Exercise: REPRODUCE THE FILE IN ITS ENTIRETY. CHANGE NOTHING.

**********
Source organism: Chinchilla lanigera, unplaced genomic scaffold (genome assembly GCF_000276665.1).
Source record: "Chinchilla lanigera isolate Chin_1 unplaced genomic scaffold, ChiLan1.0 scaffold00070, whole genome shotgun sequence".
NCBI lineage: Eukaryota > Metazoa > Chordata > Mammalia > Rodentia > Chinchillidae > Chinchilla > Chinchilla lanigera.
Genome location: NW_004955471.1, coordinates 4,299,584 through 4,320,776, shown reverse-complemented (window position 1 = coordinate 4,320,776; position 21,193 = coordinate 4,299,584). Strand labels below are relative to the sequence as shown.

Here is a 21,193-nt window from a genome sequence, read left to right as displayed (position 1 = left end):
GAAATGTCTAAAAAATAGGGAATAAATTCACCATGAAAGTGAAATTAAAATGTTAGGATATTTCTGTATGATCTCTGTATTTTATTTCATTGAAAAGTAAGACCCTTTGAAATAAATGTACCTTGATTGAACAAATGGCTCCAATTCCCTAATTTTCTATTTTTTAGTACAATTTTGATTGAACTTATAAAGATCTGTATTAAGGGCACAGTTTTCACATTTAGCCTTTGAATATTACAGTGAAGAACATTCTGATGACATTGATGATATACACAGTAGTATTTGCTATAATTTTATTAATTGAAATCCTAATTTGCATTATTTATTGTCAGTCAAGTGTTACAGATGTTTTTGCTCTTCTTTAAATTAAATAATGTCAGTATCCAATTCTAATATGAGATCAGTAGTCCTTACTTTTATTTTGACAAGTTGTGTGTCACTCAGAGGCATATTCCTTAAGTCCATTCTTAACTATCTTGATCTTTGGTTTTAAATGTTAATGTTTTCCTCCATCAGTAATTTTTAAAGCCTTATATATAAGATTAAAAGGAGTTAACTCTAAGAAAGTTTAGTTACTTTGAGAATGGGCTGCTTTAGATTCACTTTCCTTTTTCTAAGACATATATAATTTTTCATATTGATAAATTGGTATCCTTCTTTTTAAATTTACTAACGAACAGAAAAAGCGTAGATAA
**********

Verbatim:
Source organism: Chinchilla lanigera, unplaced genomic scaffold (genome assembly GCF_000276665.1).
Source record: "Chinchilla lanigera isolate Chin_1 unplaced genomic scaffold, ChiLan1.0 scaffold00070, whole genome shotgun sequence".
NCBI lineage: Eukaryota > Metazoa > Chordata > Mammalia > Rodentia > Chinchillidae > Chinchilla > Chinchilla lanigera.
Genome location: NW_004955471.1, coordinates 4,299,584 through 4,320,776, shown reverse-complemented (window position 1 = coordinate 4,320,776; position 21,193 = coordinate 4,299,584). Strand labels below are relative to the sequence as shown.

Here is a 21,193-nt window from a genome sequence, read left to right as displayed (position 1 = left end):
GAAATGTCTAAAAAATAGGGAATAAATTCACCATGAAAGTGAAATTAAAATGTTAGGATATTTCTGTATGATCTCTGTATTTTATTTCATTGAAAAGTAAGACCCTTTGAAATAAATGTACCTTGATTGAACAAATGGCTCCAATTCCCTAATTTTCTATTTTTTAGTACAATTTTGATTGAACTTATAAAGATCTGTATTAAGGGCACAGTTTTCACATTTAGCCTTTGAATATTACAGTGAAGAACATTCTGATGACATTGATGATATACACAGTAGTATTTGCTATAATTTTATTAATTGAAATCCTAATTTGCATTATTTATTGTCAGTCAAGTGTTACAGATGTTTTTGCTCTTCTTTAAATTAAATAATGTCAGTATCCAATTCTAATATGAGATCAGTAGTCCTTACTTTTATTTTGACAAGTTGTGTGTCACTCAGAGGCATATTCCTTAAGTCCATTCTTAACTATCTTGATCTTTGGTTTTAAATGTTAATGTTTTCCTCCATCAGTAATTTTTAAAGCCTTATATATAAGATTAAAAGGAGTTAACTCTAAGAAAGTTTAGTTACTTTGAGAATGGGCTGCTTTAGATTCACTTTCCTTTTTCTAAGACATATATAATTTTTCATATTGATAAATTGGTATCCTTCTTTTTAAATTTACTAACGAACAGAAAAAGCGTAGATAA